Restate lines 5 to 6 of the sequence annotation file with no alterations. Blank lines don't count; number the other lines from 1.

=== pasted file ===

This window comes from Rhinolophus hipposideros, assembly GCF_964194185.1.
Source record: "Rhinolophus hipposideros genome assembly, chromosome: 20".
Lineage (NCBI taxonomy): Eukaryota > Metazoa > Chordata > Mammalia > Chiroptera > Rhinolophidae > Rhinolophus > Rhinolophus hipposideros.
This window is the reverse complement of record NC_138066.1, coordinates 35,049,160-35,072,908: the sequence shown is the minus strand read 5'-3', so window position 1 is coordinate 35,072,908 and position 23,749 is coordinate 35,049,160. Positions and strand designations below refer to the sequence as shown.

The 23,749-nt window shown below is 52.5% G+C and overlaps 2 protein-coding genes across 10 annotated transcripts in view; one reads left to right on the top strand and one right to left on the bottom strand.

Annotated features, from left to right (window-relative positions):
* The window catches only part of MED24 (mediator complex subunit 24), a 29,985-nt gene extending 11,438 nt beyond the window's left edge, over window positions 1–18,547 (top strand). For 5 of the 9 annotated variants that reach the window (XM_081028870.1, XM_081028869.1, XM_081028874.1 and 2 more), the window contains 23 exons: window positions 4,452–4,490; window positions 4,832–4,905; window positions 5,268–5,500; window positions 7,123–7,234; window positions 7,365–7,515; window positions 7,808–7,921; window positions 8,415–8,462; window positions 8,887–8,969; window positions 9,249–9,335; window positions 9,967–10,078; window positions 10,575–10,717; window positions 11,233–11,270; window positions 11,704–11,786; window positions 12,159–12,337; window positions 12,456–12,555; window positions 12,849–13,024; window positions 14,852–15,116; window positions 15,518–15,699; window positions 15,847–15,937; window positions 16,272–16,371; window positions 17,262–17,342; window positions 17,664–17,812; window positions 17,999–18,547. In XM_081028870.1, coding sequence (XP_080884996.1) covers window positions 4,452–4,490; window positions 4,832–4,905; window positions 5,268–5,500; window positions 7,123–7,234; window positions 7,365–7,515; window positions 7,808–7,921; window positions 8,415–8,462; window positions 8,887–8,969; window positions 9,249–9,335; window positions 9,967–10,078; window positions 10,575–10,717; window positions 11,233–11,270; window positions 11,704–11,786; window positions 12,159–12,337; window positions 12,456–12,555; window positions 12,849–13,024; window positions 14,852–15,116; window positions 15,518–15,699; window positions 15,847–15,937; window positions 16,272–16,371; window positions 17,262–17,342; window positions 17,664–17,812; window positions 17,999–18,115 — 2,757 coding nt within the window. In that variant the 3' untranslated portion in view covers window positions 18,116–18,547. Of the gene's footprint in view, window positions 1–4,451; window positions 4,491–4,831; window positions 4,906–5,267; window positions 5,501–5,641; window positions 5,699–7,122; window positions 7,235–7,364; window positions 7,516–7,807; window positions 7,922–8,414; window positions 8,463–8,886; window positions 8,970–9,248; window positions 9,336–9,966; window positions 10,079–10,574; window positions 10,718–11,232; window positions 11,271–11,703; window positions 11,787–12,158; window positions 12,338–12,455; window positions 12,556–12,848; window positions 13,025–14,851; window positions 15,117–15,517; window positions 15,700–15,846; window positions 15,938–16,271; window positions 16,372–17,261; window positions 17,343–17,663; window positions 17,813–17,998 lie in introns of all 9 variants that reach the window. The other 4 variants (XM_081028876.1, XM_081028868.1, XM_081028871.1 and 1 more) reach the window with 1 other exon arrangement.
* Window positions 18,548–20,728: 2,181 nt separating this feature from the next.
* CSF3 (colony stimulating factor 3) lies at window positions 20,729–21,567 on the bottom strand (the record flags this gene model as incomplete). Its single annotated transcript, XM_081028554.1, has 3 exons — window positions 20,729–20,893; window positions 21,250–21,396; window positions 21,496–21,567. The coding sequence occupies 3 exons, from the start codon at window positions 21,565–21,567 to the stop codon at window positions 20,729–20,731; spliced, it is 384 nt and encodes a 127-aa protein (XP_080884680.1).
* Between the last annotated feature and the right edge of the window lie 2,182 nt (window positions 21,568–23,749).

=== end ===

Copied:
The 23,749-nt window shown below is 52.5% G+C and overlaps 2 protein-coding genes across 10 annotated transcripts in view; one reads left to right on the top strand and one right to left on the bottom strand.

Annotated features, from left to right (window-relative positions):